Love or Attachment?
by Diane Linsley
In recent years, I've spent a lot of time contemplating the meaning
of love. One of the most enlightening things I have learned is the
difference between love and attachment.
Stages of Relationship
In Transformation through Intimacy, Robert Augustus Masters discusses the four stages of intimate relationship: ego-centered, codependent, co-independent, and being-centered. The vast majority of relationships are in the first two stages.
An ego-centered relationship is fraught with contention because the partners are mainly concerned with defending their egos. It is very attached in the sense of grasping and clinging. This unhealthy attachment causes each partner to try to control the other.
A codependent relationship is more "we-centered," but it's still based on control, which is more covert. In fact, there may be a lack of overt fighting. Partners in a codependent relationship pride themselves on how well they get along. There is an unspoken agreement to not rock the boat. But underneath the apparent peace, there are unmet needs, a lack of individual freedom, and a fear of true intimacy (which would involve more openess and honesty than the partners are willing to risk).
In a co-independent relationship, the partners pride themselves on respecting each other's space and independence. If a relationship progresses to this stage, it may actually fall apart - especially if only one of the partners is ready to experience a new type of relationship, while the other clings to the old, codependent paradigm. This is a tricky stage because it's a transition phase. It requires people to grow up and take responsibility for themselves, instead of expecting someone else to meet their needs.
A being-centered relationship can only happen between two highly aware and mature people. At this stage, there is a radical acceptance of self and other. Partners experience the profound intimacy of sharing their thoughts and feelings without the fear of being rejected or controlled. Disagreements are seen as opportunities for growth. Differences are respected and even appreciated - not seen as a threat. Each partner follows their own spiritual path while supporting the other's growth. They appreciate the lessons they are learning through their relationship - even when it's difficult.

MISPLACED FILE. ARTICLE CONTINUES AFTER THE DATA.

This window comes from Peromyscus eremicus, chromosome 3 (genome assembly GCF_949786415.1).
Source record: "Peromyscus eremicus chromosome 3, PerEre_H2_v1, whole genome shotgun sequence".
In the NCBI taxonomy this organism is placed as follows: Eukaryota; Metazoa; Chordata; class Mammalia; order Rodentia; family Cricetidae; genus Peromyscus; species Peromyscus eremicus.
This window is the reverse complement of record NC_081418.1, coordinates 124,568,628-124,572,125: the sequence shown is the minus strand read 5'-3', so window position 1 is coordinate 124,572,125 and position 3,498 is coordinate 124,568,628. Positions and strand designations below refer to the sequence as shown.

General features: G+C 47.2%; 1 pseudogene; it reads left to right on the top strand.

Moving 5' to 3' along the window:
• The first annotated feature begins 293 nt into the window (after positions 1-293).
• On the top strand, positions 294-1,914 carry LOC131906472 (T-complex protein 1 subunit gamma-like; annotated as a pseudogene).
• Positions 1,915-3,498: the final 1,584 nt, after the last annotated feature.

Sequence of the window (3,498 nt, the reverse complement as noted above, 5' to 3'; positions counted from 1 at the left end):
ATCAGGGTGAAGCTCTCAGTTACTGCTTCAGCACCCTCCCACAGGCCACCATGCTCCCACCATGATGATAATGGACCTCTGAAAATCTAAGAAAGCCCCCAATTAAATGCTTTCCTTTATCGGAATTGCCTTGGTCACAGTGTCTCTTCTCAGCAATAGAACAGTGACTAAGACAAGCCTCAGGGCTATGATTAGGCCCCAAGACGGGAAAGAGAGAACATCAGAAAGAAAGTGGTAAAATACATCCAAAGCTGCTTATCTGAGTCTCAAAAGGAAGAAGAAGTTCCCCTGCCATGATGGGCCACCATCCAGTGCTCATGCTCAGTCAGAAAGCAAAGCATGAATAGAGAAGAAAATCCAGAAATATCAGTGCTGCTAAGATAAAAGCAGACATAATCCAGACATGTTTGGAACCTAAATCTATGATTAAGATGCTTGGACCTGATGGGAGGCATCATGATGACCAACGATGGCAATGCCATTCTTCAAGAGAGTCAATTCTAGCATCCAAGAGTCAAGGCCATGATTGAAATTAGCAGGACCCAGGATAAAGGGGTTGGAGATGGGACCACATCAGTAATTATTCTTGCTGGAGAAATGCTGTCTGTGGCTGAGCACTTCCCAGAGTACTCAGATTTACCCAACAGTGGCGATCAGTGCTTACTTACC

A person can only be as loving as their stage of development allows them to be. Whenever there are people at different stages of development, there are unavoidable misunderstandings. You cannot have a two-way, being-centered relationship with someone who's not ready for it. But while you are waiting for that experience, you can have a being-centered relationship with yourself. You can prepare for a great relationship by practicing self-compassion.
"The man who loves himself enjoys the love so much, becomes so blissful, that the love starts overflowing, it starts reaching others. It has to reach! ... One thing will become absolutely clear to you: that if loving one person, yourself, is so tremendously ecstatic and beautiful, how much more ecstasy is waiting for you if you start sharing your love with many, many people!" ~Osho
Attachment is not Love
People often confuse love with attachment. In Love, Freedom, Aloneness, Osho says that true love is detached, which is a neutral state that is neither attached nor indifferent. Enlightenment is an incredible experience of letting go of attachments. That's why it's so blissful. It's the experience of Oneness. In this experience, you feel an immense love for all people and all of creation. There is no need to possess or control anyone because there's nothing outside of you.
The initial euphoria of enlightenment fades over time, and the ego eventually reasserts itself, requiring constant vigilance to keep it from taking over your life again. But the realization of enlightenment stays with you. You can never be completely deceived by the ego again. You recognize the ego in yourself and in everyone around you (which can be disconcerting and downright depressing sometimes).